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Computer Program Detects Blogger Depression

June 22, 2010

Findings to be presented at International Conference on Web Intelligence

Researchers at Ben-Gurion University of the Negev (BGU) developed a software program that can detect depression in blogs and online texts. The software is capable of identifying language that can indicate the writer’s psychological state, which could serve as a screening tool.

The software, developed by a team headed by Associate Professor Yair Neuman in BGU’s Department of Education, was used to scan more than 300,000 English language blogs that were posted to mental health Web sites. The program identified what it perceived to be the 100 “most depressed” and 100 “least depressed” bloggers. A panel of four clinical psychologists reviewed the samples, and concluded that there was a 78 percent correlation between the computer’s findings and the panel’s.

Professor Yair Neuman will be presenting his BGU team’s work at the 2010 IEEE/WIC/ACM International Conference on Web Intelligence and Intelligent Agency Technology in Toronto, Canada, August 31 ““ Sept. 3, 2010. Prof. Neuman’s findings will also be published in the conference’s proceedings.

“The software program was designed to find depressive content hidden in language that did not mention the obvious terms like “depression” or suicide,” explains Prof. Neuman. “A psychologist knows how to spot various emotional states through intuition. Here, we have a program that does this methodically through the innovative use of ‘web intelligence.’”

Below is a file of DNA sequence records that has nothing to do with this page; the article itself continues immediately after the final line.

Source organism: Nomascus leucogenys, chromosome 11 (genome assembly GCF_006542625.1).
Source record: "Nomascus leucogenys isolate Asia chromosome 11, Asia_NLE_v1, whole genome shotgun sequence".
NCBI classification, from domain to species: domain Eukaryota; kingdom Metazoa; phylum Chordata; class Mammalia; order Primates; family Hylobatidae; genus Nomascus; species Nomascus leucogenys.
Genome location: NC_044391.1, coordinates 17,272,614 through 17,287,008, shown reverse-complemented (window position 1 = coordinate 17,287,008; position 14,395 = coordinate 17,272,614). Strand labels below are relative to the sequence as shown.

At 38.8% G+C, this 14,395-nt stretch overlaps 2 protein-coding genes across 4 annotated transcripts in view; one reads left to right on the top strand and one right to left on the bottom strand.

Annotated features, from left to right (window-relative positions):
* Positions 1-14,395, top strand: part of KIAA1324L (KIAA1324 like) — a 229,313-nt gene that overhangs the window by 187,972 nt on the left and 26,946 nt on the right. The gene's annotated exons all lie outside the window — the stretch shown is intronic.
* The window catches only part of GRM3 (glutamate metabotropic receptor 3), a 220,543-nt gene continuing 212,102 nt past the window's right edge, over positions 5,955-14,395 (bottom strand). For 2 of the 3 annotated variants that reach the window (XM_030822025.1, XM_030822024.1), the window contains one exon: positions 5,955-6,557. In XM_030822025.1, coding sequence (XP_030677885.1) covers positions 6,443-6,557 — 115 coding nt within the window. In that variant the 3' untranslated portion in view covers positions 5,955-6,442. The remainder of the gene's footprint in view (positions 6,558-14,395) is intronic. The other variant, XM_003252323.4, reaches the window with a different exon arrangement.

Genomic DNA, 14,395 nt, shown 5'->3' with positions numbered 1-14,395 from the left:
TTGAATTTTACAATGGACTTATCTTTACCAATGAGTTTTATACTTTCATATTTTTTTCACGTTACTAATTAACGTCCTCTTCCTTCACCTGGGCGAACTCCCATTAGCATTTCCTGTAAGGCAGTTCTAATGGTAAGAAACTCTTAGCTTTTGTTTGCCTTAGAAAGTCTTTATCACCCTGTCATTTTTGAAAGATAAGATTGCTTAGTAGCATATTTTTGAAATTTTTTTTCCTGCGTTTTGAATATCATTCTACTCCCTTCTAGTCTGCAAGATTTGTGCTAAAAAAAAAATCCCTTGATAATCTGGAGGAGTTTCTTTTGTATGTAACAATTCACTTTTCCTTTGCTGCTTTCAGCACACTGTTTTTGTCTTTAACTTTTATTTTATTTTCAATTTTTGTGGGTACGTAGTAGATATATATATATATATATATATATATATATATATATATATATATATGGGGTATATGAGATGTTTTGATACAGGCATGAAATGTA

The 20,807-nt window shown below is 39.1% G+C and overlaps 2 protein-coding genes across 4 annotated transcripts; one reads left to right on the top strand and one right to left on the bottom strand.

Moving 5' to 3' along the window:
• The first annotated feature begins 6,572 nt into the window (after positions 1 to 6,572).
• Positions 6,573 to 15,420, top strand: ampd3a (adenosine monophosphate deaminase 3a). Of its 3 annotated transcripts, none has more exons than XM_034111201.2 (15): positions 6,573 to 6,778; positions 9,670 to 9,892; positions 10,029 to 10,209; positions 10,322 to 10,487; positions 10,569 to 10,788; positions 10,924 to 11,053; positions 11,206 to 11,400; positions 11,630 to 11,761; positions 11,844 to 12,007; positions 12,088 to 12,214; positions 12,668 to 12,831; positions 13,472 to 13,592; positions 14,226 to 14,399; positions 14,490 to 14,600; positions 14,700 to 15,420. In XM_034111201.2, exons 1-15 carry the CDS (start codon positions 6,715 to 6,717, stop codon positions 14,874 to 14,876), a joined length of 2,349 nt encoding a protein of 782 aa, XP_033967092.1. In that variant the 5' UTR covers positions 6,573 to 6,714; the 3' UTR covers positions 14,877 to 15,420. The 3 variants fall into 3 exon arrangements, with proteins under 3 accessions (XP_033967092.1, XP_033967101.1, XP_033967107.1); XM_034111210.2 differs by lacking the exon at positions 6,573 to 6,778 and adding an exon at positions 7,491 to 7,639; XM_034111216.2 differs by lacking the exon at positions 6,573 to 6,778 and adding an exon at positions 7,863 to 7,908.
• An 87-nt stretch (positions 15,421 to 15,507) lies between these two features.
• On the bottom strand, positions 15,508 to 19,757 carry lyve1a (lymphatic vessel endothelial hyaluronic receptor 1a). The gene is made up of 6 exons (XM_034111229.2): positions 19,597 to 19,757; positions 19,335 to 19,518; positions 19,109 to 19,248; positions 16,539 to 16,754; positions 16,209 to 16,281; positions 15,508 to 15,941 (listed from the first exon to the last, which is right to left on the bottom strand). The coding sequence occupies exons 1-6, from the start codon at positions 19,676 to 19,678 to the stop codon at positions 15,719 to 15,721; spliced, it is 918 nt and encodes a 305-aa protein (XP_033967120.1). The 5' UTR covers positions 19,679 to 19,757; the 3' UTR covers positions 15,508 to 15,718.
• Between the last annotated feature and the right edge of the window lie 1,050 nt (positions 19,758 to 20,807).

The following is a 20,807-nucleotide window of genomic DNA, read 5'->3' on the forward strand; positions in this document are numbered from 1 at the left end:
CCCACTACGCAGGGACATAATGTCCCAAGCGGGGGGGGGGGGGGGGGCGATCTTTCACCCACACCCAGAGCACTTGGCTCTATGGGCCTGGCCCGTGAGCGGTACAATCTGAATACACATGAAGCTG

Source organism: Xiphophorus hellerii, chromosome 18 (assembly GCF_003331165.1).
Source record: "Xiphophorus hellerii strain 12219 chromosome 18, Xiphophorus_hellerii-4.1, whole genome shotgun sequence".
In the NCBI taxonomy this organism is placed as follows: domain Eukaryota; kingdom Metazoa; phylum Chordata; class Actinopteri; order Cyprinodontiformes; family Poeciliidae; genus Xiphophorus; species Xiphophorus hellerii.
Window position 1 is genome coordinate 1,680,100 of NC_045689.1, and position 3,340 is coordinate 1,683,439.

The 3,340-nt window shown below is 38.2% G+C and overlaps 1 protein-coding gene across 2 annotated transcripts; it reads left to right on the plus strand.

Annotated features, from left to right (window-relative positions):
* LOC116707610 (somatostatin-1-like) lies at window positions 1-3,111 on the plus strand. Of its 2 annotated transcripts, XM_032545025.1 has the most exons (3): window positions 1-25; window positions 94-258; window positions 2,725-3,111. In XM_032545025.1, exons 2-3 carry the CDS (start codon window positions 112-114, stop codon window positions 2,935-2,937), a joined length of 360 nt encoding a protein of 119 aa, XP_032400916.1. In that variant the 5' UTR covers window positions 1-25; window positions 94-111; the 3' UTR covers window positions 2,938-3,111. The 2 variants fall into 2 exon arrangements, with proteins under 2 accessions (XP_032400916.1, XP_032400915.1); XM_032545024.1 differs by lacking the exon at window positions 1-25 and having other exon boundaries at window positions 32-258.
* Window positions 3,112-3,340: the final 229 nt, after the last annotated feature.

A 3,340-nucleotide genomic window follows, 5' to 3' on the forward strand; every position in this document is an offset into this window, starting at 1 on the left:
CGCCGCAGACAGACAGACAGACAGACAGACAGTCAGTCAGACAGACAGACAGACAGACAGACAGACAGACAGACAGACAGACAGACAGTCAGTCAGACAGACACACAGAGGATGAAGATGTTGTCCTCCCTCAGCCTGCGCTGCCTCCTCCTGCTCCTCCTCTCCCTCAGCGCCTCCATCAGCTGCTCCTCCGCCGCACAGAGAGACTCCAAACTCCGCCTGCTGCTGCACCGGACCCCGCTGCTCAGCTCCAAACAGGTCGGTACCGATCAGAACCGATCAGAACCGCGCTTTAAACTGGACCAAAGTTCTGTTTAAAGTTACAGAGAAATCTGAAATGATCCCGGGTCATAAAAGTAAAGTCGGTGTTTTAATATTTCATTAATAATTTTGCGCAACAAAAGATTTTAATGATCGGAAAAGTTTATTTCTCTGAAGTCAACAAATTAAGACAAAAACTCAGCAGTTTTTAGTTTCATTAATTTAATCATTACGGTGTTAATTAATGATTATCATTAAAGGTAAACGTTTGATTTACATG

For example, the program spots words that express various emotions, like colors that the writer employs to metaphorically describe certain situations. Words like “black” combined with other terms that describe symptoms of depression, such as sleep deprivation or loneliness, will be recognized by the software as “depressive” texts.

Originally conducted for academic purposes, the findings could potentially be used to screen for would-be suicides.

The software provides a screening process that raises an individual’s awareness of his or her condition, enables mental health workers to identify individuals in need of treatment, and can then recommend they seek professional help. Because, “no one can actually replace excellent human judgment,” says Neuman.

In the United States, there is a big problem of undiagnosed people suffering from depression. The usual screening process is an online questionnaire, which is a self-selective process. If a person is completing a survey, he already suspects a problem. With this software, it is possible to analyze proactively. If the blogger agrees, he will know whether or not he needs to seek professional counseling.

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